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The questions an NFP Board should be able to answer


NFP Board

The Board of a not for profit (NFP) is ultimately responsible for all aspects of the organisation. The finances are a critical component and as such it is imperative that they are well-informed and in a strong position to make decisions about the future of the organisation.

Following are three key questions we believe all Board directors should be able to answer. We know it’s not always easy and the information may not be available at a glance, but each Director has a clear duty to inform themselves through understanding the financial reports, requesting further information if required and asking good, strategic questions.

Solvency statement

Are we solvent?

This is the number one question the Board needs to answer – all of the time.

You sign a solvency statement in the annual financial statements… the one that says ‘the organisation can meet its debts as and when they fall due’… but you need to be able to hand-on-heart know this to be true all of the time.

Trading while insolvent is illegal. It is a breach of both the Corporations Act, which is applicable regarding insolvency, no matter how you are incorporated, and the ACNC governance standards. Civil penalties of up to $200,000 may apply, as can criminal charges if there has been dishonesty.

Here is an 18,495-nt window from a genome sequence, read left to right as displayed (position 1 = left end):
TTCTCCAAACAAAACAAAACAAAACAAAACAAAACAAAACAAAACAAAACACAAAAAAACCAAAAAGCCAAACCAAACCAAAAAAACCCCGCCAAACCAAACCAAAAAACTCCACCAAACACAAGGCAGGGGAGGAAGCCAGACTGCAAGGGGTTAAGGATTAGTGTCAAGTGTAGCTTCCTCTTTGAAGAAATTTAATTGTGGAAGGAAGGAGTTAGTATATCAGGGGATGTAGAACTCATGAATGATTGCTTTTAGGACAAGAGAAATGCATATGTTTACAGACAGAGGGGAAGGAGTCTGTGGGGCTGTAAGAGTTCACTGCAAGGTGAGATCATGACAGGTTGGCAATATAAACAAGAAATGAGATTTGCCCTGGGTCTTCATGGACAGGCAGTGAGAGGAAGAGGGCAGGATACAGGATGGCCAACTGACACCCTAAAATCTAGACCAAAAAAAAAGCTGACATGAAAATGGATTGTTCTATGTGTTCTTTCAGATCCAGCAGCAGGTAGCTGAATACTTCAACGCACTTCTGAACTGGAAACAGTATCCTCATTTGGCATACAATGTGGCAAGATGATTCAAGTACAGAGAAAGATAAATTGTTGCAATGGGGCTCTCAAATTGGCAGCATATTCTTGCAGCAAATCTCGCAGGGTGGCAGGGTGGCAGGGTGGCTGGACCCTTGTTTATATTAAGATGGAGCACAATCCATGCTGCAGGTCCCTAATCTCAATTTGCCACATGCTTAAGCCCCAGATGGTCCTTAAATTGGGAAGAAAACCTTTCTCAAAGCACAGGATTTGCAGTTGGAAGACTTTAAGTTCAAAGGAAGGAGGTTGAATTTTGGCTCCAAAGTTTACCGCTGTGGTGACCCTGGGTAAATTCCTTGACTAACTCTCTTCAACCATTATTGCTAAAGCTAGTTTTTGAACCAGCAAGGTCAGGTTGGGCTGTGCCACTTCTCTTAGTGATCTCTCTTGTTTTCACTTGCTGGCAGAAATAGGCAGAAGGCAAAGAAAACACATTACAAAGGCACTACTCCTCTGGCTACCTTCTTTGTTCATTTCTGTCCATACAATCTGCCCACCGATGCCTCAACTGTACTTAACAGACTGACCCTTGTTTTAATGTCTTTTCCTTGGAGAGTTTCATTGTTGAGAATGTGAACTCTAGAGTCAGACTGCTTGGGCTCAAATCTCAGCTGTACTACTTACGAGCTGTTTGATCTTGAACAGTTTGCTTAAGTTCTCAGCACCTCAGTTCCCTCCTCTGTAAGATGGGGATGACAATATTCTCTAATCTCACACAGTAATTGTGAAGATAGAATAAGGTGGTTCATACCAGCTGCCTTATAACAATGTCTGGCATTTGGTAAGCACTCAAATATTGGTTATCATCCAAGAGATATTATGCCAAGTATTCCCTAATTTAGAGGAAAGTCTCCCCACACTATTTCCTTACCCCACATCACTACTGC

The balance sheet is the first clue to the solvency question. Are current assets greater than current liabilities, and to what extent? A working capital or current ratio calculation will help to make this information readily apparent. The ratio measures assets that will be available as cash within a year and liabilities that will have to be paid within a year. The resulting ratio gives you a clear view of the assets available to fund your liabilities.

Measure of cash cover

For example, if you have $900,000 in current assets and $300,000 in current liabilities, then the ratio is 3:1 – for every $1 of liability you have $3 available to fund it, which is a generous buffer. However, if your current liabilities are $1,000,000, this is a ratio of only 0.9:1 – for every $1 of liability you have 90 cents available to fund it. In this situation there will need to be close attention to the timing of payments as well as the incurring of further debts.

If you are in this situation… is it time to call in the insolvency professionals?

Not necessarily, but it is certainly time to be asking questions. You may be able to source some of the answers from the balance sheet, but some will require input from the management and finance team. You might ask questions like… what are our liabilities comprised of?

When are they due to be paid? Do we have cash available to pay our creditors? Is this a timing issue that will be resolved by the next regular income instalment? Or is there a bigger problem with outgoings exceeding income?

It is worth noting that grant funded organisations can experience volatility in this ratio when substantial funds are received on a quarterly basis… skewing the ratio for that month but not posing any real problem. It all comes back to understanding the make-up of your balance sheet and being able to ask questions and get good answers that allow you to make a judgement about the organisation’s financial position.